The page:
The Special Rapporteur mechanism would provide a vehicle for the CSW to interact meaningfully with member states on an ongoing basis regarding laws that discriminate against women, as well as play a more proactive role in carrying out its agenda to promote sex equality and fulfilling its mandate to promote women’s rights and advance the status of women. Laws that discriminate against women are a thematic concern well suited for a CSW Special Rapporteur. The continued existence of these laws fundamentally blocks efforts to promote equality between men and women. While not a panacea to end all forms of discrimination against women, the revocation of laws that facially discriminate against women is a critical threshold step, without which women have little or no legal recourse. In addition, these laws blatantly violate virtually every international human rights treaty, including the Convention on the Elimination of All Forms of Discrimination Against Women (CEDAW), the Covenant on Civil and Political Rights, and the Covenant on Economic, Social and Cultural Rights.

A Special Rapporteur on Laws that Discriminate Against Women could build on the important work of CEDAW and play an extremely helpful role in addressing issues of common concern to member states, facilitating exchange of information and ideas among member states, and highlighting progress toward the revocation of all laws that discriminate against women. The terms of reference for the mandate of a Special Rapporteur on Laws that Discriminate Against Women might include:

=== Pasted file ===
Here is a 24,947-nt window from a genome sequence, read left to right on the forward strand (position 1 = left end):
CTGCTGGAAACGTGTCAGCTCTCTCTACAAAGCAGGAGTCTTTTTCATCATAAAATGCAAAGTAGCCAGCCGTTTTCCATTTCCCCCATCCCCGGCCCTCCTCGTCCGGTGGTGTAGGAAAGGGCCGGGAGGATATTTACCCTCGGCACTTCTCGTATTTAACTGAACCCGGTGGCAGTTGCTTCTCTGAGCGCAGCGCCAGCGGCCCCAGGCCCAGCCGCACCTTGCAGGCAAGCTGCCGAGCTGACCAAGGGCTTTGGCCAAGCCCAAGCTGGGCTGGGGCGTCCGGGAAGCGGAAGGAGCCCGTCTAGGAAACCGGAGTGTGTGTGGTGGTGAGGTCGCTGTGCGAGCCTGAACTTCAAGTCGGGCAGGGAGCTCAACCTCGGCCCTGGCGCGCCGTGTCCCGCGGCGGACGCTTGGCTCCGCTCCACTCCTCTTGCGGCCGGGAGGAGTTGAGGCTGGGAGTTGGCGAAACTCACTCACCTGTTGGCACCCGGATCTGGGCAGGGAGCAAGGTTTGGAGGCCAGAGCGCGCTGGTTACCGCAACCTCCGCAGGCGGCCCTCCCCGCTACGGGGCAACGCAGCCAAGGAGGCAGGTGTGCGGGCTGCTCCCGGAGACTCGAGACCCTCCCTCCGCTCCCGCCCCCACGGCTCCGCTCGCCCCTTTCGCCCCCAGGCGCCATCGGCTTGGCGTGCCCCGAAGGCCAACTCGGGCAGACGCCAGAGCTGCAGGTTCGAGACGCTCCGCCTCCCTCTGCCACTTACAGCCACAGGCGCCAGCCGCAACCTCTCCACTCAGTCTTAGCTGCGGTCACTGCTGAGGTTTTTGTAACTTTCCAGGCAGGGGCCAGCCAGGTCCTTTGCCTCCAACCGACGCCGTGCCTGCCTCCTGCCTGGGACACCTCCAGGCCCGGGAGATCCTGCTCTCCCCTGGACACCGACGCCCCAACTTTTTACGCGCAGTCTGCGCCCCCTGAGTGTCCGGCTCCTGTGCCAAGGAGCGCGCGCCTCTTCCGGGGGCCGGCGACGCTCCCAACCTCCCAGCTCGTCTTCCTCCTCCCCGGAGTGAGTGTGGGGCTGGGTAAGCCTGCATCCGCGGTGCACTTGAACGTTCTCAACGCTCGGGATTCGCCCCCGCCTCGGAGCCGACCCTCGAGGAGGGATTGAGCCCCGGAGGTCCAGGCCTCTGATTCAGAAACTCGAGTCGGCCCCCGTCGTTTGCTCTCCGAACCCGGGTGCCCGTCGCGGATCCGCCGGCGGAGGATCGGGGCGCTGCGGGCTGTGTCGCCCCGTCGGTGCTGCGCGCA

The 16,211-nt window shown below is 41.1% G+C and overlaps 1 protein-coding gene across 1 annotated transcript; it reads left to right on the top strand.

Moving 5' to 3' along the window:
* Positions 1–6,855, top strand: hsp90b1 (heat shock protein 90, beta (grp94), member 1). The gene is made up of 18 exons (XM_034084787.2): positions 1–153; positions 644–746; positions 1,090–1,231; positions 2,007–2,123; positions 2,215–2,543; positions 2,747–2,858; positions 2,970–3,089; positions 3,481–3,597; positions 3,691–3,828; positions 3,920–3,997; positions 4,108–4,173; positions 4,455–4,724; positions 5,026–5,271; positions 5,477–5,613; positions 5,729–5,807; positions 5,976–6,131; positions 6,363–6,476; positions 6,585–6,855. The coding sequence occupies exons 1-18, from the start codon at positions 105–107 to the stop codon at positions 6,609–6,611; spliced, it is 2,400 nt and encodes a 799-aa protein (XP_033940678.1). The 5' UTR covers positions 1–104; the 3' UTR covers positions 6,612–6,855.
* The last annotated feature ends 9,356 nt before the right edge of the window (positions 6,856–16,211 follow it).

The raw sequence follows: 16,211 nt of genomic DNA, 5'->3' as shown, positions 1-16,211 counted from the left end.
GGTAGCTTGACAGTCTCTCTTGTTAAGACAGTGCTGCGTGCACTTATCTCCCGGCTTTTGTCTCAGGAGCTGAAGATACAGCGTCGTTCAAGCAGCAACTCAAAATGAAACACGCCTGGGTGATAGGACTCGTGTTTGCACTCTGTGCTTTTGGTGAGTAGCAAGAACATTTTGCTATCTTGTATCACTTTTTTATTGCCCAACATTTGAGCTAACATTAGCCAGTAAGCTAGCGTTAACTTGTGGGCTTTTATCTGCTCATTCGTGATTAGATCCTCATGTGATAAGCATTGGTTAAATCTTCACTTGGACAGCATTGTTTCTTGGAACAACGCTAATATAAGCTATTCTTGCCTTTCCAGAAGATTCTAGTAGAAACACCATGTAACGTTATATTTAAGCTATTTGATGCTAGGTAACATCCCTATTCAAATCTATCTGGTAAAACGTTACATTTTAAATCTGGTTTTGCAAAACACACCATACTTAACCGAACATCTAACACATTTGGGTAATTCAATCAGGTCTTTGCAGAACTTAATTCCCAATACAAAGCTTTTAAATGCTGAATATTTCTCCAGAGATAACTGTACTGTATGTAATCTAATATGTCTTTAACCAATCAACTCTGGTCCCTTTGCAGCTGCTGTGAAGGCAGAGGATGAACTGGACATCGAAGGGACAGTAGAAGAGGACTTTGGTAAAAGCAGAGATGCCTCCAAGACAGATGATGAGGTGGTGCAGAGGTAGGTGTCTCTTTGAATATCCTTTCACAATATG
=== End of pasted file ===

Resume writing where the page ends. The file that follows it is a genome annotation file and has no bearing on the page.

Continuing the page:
• Compiling laws in force around the world that discriminate against women, submitted annually to the CSW, with an update on progress made during the reporting period
     
  • Engaging in ongoing dialogue with member states regarding laws that discriminate against women and related legal reform efforts
     
  • Undertaking thematic studies and general recommendations on issues of common concern to member states
     
  • Highlighting ways in which member states have used law reform effectively to counter legal discrimination against women
     

Why a Special Rapporteur?

While significant progress has been made with regard to implementation of the Platform for Action since its adoption in 1995, the persistence of laws that discriminate against women suggests that the document alone, with the current five-year review process, is insufficient to effect the elimination or reform of existing laws that discriminate against women. A Special Rapporteur would facilitate the implementation of the Platform for Action in this respect. Able to engage in direct dialogue with member states, and able to promote the exchange of information and ideas among member states with similar areas of concern, particularly with regard to thematic issues, a Special Rapporteur on Laws that Discriminate Against Women would help governments fulfill the promise of the Platform for Action to eliminate discriminatory laws.

Is there authority and precedent for appointment of a Special Rapporteur by the CSW?

Yes. The appointment of a Special Rapporteur is entirely within the CSW’s mandate, as established in 1946 and expanded for the last sixty years. Not only is the CSW responsible for making recommendations to the Economic and Social Council (ECOSOC) on urgent human rights problems, it is also responsible for developing proposals that will give effect to those recommendations. The Commission’s mandate has been expanded several times since its establishment in 1946. To date, the Commission is responsible for “monitoring the implementation of measures for the advancement of women, and reviewing and appraising progress made at the national, subregional, regional, sectoral and global levels.” After the Platform for Action was adopted in 1995, ECOSOC determined by Resolution 50/203 that the Commission “shall have a central role in the monitoring of the implementation of the Platform for Action.” This central role included the authority to “assist the Council in monitoring, reviewing and appraising progress achieved and problems encountered in the implementation of the Beijing Declaration and Platform for Action at all levels ” and advising the Council thereon.